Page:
These homes are reserved for families that demonstrate a need for adequate and affordable housing. The money the family pays to Habitat for their mortgage goes towards the construction to build the next house.
“We had a generous donor step up and ask how they could help veterans stay in their homes,” says Parsons. “We are building two new five-bedroom homes that will serve homeless female vets who are transitioning. We are excited about the work we can do with veterans.”
It wasn’t all about a surge in need over the past year. Parsons notes that their online fundraising events in June 2020 and again this past spring did really well. “The community turned out in a big way,” he gushes.
Speaking of fundraisers, mark your calendar for April 22, 2022. Central Arizona’s Blueprints in Blue Jeans event will be at the Bentley in downtown Phoenix. Details will be available in January.
The immediate needs for Southern Arizona are replenishing the volunteers lost over the past year and promoting their holiday match that ends Dec. 31. The Hillman Family Foundation is matching donations up to 1 million dollars. Donate online at https://www.habitattucson.org/x2/.
“So many people in the community have stepped up and donated time. We are so grateful for the immense community support for people trying to obtain safe housing,” says Sanchez.
“Thank you, Rosie, for being a great partner through the years,” says Parsons. “You helped us open our restore, on builds and getting the word out to the community.”
Military Assistance Mission
Military Assistance Mission (MAM) provides financial assistance and morale aid to struggling Arizona military members and their families. Fifty-six percent of enlisted families report financial difficulty with basic needs.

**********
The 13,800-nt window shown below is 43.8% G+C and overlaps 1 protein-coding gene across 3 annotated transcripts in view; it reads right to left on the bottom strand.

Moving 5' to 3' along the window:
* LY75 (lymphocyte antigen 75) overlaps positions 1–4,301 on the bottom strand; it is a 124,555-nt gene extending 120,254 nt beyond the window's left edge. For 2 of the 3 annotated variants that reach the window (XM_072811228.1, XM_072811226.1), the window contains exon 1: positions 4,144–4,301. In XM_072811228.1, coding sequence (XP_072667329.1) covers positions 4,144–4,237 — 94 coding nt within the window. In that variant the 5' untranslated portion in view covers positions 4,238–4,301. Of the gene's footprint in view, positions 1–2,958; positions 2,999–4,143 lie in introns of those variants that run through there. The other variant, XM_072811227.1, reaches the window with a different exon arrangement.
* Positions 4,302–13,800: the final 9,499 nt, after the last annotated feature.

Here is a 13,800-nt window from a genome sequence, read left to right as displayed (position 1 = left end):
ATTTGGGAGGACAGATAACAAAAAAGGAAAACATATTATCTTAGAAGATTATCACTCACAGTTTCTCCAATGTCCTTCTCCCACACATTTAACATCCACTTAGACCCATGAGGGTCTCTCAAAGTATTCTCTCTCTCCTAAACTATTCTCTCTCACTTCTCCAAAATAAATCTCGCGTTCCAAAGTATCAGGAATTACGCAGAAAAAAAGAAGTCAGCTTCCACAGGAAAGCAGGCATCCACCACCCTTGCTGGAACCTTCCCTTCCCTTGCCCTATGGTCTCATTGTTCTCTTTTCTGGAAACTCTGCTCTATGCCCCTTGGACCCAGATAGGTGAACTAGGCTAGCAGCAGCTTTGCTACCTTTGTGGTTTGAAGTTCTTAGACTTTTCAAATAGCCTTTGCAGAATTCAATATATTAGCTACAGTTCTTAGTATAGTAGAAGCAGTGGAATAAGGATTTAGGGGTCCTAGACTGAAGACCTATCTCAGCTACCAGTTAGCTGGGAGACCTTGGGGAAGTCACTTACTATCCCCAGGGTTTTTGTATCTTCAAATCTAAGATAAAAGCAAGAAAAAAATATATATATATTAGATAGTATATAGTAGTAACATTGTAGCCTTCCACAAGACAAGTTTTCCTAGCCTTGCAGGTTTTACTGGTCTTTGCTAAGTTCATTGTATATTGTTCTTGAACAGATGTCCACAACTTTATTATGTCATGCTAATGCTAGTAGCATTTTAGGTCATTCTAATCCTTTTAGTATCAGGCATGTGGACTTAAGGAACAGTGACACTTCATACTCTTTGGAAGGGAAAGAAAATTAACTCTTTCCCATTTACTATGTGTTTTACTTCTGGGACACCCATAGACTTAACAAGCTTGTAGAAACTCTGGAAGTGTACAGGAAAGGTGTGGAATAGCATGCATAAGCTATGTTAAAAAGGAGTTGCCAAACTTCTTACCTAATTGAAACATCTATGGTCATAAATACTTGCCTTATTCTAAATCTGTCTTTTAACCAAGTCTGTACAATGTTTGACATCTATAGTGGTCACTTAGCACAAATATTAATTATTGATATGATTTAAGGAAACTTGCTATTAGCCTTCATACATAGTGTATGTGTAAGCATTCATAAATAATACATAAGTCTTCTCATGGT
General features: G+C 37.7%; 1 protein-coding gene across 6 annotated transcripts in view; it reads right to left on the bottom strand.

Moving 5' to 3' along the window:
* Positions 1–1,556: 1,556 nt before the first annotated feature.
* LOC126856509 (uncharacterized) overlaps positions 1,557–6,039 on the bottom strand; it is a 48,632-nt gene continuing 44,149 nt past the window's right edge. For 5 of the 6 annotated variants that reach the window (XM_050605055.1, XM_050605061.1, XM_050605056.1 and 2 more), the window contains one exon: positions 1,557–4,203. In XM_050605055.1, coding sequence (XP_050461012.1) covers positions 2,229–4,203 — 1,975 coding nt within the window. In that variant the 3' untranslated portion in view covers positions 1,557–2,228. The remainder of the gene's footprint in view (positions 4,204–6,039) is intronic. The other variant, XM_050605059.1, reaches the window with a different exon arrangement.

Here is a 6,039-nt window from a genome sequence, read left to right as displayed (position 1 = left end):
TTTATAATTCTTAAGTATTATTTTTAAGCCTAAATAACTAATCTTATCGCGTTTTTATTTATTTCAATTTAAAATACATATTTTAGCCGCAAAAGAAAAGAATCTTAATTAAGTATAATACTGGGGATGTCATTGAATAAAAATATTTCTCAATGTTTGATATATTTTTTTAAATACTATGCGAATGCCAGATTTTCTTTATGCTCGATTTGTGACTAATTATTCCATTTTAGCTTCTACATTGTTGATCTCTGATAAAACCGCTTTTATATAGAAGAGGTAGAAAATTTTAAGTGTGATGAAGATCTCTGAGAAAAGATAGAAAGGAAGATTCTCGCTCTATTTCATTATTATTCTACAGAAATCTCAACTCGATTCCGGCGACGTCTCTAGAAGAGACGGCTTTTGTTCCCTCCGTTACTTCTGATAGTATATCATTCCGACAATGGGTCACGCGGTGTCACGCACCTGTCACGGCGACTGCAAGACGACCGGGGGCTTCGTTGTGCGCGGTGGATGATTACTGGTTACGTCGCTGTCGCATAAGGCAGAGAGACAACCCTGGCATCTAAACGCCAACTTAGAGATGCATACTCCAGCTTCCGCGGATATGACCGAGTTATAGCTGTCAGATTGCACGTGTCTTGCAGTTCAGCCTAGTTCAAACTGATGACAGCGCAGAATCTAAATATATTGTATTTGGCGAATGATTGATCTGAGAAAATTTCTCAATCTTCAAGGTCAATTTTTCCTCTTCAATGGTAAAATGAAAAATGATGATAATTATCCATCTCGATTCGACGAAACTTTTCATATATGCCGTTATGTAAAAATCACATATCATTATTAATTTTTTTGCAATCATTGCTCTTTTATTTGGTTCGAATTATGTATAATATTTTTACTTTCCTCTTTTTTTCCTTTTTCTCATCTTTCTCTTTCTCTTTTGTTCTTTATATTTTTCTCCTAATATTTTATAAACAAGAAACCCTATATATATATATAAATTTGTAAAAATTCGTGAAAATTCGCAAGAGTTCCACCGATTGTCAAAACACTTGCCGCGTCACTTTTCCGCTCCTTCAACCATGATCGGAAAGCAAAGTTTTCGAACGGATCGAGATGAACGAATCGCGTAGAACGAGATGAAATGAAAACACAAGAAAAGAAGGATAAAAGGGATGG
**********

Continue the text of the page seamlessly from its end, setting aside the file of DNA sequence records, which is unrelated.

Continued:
MAM strives to provide financial assistance each year to 120 Arizona active duty, guard, and reserve military service members.
Each year approximately 4,500 military members and families benefit from MAM’s morale/event programs such as Operation Holiday Open House, Seats for Soldiers, Back 2 School, and Baby Bundle Bash.
“The last year has been pretty up and down,” says Margy Bons, founder and executive director. “Even with the withdrawal from Afghanistan, there are still service members serving all over the world. We just don’t hear about those places as often. MAM serves everyone regardless of where they are serving. The service member may not be home, but their families still need assistance.”
Bons notes that many more rent and food assistance requests were received over the last year. “We had a lot of need from COVID cases, particularly where the spouse may have supplied the second income.”
Families are normally able to receive one assistance request. However, because of the extraordinary need this year, families were able to receive a second request for assistance.